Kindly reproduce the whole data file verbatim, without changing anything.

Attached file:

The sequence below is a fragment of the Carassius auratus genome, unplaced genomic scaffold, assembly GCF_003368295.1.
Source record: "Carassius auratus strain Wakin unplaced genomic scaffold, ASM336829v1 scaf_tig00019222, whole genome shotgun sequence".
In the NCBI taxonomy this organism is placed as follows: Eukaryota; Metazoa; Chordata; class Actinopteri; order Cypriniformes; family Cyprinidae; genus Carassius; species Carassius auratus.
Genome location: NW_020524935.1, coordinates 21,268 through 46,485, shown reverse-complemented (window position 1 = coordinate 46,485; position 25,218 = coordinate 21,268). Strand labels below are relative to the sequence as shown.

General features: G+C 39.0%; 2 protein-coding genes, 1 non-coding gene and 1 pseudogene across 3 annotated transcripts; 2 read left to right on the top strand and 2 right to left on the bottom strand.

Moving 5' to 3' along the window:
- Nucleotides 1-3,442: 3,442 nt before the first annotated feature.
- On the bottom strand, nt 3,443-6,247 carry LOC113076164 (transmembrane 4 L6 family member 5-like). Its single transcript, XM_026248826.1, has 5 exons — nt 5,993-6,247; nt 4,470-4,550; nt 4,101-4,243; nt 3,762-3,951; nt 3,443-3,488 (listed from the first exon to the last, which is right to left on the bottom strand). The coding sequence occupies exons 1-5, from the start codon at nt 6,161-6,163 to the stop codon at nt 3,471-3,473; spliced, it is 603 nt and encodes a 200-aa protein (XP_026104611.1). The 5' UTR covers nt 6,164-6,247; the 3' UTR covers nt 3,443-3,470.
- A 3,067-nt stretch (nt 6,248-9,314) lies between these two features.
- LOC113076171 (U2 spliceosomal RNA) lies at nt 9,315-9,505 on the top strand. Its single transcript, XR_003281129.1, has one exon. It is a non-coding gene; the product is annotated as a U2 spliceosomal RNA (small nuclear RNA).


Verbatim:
The sequence below is a fragment of the Carassius auratus genome, unplaced genomic scaffold, assembly GCF_003368295.1.
Source record: "Carassius auratus strain Wakin unplaced genomic scaffold, ASM336829v1 scaf_tig00019222, whole genome shotgun sequence".
In the NCBI taxonomy this organism is placed as follows: Eukaryota; Metazoa; Chordata; class Actinopteri; order Cypriniformes; family Cyprinidae; genus Carassius; species Carassius auratus.
Genome location: NW_020524935.1, coordinates 21,268 through 46,485, shown reverse-complemented (window position 1 = coordinate 46,485; position 25,218 = coordinate 21,268). Strand labels below are relative to the sequence as shown.

General features: G+C 39.0%; 2 protein-coding genes, 1 non-coding gene and 1 pseudogene across 3 annotated transcripts; 2 read left to right on the top strand and 2 right to left on the bottom strand.

Moving 5' to 3' along the window:
- Nucleotides 1-3,442: 3,442 nt before the first annotated feature.
- On the bottom strand, nt 3,443-6,247 carry LOC113076164 (transmembrane 4 L6 family member 5-like). Its single transcript, XM_026248826.1, has 5 exons — nt 5,993-6,247; nt 4,470-4,550; nt 4,101-4,243; nt 3,762-3,951; nt 3,443-3,488 (listed from the first exon to the last, which is right to left on the bottom strand). The coding sequence occupies exons 1-5, from the start codon at nt 6,161-6,163 to the stop codon at nt 3,471-3,473; spliced, it is 603 nt and encodes a 200-aa protein (XP_026104611.1). The 5' UTR covers nt 6,164-6,247; the 3' UTR covers nt 3,443-3,470.
- A 3,067-nt stretch (nt 6,248-9,314) lies between these two features.
- LOC113076171 (U2 spliceosomal RNA) lies at nt 9,315-9,505 on the top strand. Its single transcript, XR_003281129.1, has one exon. It is a non-coding gene; the product is annotated as a U2 spliceosomal RNA (small nuclear RNA).